Vani Hari
Vani Hari (aka Food Babe)

“The American Academy of Pediatrics (AAP) issued a policy statement in 2018 warning that some chemicals found in food colorings, preservatives, and packaging materials may harm children’s health and best be avoided,” Jason Karp, founder of HumanCo – a mission-driven holding company that invests in and builds brands focused on healthier living – and his lawyer Alex Spiro penned in an open letter to Gary Pilnick, chairman and CEO of WK Kellogg Company.

“Artificial colors have been banned in countries like Norway and Austria, and the UK has imposed a voluntary ban. They may be contaminated with carcinogens and cause an increase in hyperactivity in children. Artificial colors add absolutely no nutritional value and are used solely for aesthetic purposes.”

It can be done

Hari said she’s not asking Kellogg’s to start from scratch, as the producer has removed these ingredients from its Froot Loops and Unicorn Cereals sold in Europe and Australia.

Food Babe 2 Froot Loops Australia

“They don't need to reinvent the wheel as they already make these cereals overseas without these ingredients,” she told this site.

“The simple fact that Kellogg’s doesn’t use these ingredients elsewhere is proof that they are not needed and that Kellogg’s knows of the health implications.”

“Kellogg’s lied to the public and this is why I started the petition,” added Hari.

“There is a groundswell of support happening now because of Jason Karp’s legal demand letter to Kellogg’s and the petition has quickly grown to over 80,000 signatures.

“Furthermore, we’re in touch with several lawmakers and AG offices around the country.” In fact, “the Mayor of Miami just retweeted Jason’s letter to Kellogg’s and my graphics showing the side by side comparisons for Fruit Loops.”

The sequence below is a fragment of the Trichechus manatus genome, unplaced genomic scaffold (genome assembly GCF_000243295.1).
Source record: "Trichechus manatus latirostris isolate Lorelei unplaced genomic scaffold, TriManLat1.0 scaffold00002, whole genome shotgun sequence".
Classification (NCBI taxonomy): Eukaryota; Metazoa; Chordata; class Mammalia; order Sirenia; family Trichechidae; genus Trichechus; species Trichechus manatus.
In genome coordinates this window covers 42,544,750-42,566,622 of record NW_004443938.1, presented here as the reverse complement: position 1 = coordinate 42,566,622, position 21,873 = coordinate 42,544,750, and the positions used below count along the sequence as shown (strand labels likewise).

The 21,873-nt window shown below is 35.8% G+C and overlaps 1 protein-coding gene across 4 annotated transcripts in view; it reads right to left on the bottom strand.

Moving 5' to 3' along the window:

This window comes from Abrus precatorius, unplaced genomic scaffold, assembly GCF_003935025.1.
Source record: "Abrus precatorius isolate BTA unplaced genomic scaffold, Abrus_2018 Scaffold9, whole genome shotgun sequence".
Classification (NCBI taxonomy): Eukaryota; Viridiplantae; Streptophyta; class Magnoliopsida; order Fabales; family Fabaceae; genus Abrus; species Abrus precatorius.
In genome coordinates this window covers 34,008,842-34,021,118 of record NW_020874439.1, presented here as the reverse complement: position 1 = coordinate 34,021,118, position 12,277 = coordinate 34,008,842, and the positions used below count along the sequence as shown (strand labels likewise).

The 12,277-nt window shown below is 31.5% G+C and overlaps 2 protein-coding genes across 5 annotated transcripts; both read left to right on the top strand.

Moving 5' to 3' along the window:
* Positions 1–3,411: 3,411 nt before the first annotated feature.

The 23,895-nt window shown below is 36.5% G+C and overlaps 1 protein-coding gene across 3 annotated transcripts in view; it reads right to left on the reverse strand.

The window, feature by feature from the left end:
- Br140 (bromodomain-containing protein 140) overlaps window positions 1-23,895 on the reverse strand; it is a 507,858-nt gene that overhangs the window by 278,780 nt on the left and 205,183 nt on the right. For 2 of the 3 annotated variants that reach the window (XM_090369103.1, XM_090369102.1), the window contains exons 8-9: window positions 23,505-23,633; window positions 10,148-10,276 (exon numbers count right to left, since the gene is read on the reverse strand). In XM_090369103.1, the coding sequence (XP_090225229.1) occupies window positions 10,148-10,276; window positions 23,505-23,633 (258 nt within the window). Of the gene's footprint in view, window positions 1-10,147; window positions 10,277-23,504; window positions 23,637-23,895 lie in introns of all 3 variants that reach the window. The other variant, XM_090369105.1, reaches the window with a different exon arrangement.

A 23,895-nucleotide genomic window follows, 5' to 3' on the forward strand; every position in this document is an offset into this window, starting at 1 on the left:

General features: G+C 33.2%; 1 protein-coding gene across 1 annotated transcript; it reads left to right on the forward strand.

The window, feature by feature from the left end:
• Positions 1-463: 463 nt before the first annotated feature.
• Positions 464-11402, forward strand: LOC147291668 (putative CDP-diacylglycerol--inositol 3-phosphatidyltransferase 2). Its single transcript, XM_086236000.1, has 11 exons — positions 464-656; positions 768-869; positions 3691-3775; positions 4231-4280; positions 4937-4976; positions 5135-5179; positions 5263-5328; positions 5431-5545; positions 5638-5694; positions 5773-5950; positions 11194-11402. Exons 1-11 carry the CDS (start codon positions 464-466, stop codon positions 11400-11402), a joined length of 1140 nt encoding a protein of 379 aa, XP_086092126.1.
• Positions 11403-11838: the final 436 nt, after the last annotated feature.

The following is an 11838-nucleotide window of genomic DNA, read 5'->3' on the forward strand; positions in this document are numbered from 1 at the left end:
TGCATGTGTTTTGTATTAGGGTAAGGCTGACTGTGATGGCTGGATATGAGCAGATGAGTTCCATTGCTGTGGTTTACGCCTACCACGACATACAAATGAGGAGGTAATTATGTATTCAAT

Hari tweet

“We will continue growing this campaign until Kellogg’s follows through on the commitment it made back in 2015,” said Hari.

“Shortly after receiving Jason’s legal letter, Kellogg’s requested a meeting.

“We hope Kellogg’s uses this meeting as an opportunity to be a celebrated leader in the cereal industry by announcing the removal of artificial food dyes and BHT, while setting an honest date for their removal.

“American children deserve the same safe cereals that other countries enjoy. If Kellogg's has already found a way to make their cereals without these controversial chemicals, why should American children continue to be exposed to them unnecessarily?”

Food Babe 3 rainbow-krispies-2024

Hari welcomed the opportunity to get across her message, noting “it’s important for families to hold these companies accountable. Social media gives a voice to consumers and when consumers have been lied to by giant and iconic corporations such as Kellogg's, it can hold their feet to the fire.”

On her website, Hari claims that together with her ‘Food Babe Army’, she’s ‘been able to force some multibillion dollar food companies to change for the better, including Kraft, Chick-fil-A, Chipotle, Subway, General Mills, Panera Bread, Anheuser-Busch, and Starbucks’.

WK Kellogg & Co had not responded to a request for comment before going to print.


A pilot study of chlormequat in food and urine from adults in the United States from 2017 to 2023

Temkin, AM, Evans S, Spyropoulos DD, et al

 J Expo Sci Environ Epidemiol (2024)